After two years of war and displacement in northern Burma’s Kachin state, more people are being trafficked along the Sino-Burmese border, according to a report published by the Kachin Women’s Association-Thailand (KWAT) on Wednesday.
In “Pushed to the brink”, KWAT documented 24 instances of individuals who were trafficked after the Burmese military ended a 17-year ceasefire and launched an offensive against the Kachin Independence Army (KIA) in June 2011.
According to KWAT, the documented cases in the report “represent only a small fraction of the actual trafficking cases” that have occurred since hostilities erupted.
“We wanted to highlight to the international community that economic hardship leads to an increase in human trafficking,” said Sai Shang, KWAT general secretary, during an interview with DVB.
“Despite the government’s claim that the country is opening up, there are various issues that have yet to be solved.”
As business groups and politicians flock to Naypyidaw for the World Economic Forum in East Asia (WEF) this week, the group urged “governments and investors to review their policy on Burma”.
While the reforms instituted under Thein Sein’s government have led to the removal of most sanctions targeting the country, the military offensive against the KIA has cast a dark shadow over the nascent political developments in the country.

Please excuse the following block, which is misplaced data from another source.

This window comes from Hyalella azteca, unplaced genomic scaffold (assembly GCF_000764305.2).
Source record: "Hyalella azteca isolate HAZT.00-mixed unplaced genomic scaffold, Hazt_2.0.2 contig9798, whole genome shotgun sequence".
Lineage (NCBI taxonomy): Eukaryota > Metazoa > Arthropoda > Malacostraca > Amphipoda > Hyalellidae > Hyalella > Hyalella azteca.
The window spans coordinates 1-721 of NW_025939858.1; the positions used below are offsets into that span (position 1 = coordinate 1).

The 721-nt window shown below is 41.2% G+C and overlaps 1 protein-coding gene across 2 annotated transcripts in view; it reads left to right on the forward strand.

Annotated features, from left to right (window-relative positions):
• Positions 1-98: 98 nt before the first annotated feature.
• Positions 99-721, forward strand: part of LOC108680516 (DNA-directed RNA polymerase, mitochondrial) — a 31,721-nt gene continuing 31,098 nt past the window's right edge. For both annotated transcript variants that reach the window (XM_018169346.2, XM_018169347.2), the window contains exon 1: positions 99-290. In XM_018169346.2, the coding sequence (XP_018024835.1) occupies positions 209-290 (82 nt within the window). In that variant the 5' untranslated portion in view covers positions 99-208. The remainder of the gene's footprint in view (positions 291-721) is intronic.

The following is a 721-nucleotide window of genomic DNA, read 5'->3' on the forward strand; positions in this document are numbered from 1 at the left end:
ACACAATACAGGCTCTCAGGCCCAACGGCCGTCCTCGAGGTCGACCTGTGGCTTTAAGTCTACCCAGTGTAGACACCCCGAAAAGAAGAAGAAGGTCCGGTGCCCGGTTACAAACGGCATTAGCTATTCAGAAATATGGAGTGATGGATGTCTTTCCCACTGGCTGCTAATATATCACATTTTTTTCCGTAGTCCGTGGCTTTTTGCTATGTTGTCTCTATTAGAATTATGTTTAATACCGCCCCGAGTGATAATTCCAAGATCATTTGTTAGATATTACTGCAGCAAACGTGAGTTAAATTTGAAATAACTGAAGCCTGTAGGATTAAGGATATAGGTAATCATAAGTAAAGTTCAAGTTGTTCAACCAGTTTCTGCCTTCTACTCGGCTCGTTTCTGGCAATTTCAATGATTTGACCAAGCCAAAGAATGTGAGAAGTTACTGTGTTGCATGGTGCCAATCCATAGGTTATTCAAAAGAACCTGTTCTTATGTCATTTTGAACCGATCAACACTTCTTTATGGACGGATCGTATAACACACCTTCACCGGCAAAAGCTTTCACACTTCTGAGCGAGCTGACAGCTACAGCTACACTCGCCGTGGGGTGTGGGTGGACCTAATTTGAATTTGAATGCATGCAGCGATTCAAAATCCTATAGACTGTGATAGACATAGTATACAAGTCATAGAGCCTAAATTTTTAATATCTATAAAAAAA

Since fighting commenced just two years ago, approximately 100,000 people have been uprooted and are now living in displacement camps.
Over the course of the two-year conflict, Thein Sein’s government has constituently blocked international aid organisations from accessing IDP camps under KIO-control, while China refuses to provide Kachins from seeking refuge across the border, said the report.
In August 2012, the Chinese government even went so far as to force thousands of Kachins seeking refuge in the country back across the border into Burma.
“Push tens of thousands of people to China’s doorstep, deprive them of food and status, and you’ve created a perfect storm for human trafficking,” said KWAT spokesperson Julia Marip in a press release.
Once trafficking victims are illegally moved across the border into China, they are then sold as brides and labourers.
According to one NGO worker DVB spoke with in 2012, trafficking agents have been seen eyeing displacement camps and offer families sums of money as a dowry for their daughters, in accordance with local customs.
While the KIA and government negotiators agreed to a preliminary truce last week, the Kachin have refused to sign another ceasefire with Naypyidaw until ethnic minorities are granted greater political autonomy.
During a debate hosted by the BBC at the WEF in the capital, President’s Office Minister Soe Thane said that the country’s leaders were considering adopting a federal system of governance to bring an end to the country’s myriad civil wars.
“We are thinking about the federalism – that is the sharing of power, the sharing of resources,” said Soe Thane.
“Federalism had another definition. Now federalism is not like that definition. It is power sharing and resource sharing and equality for the [ethnic nationalities].”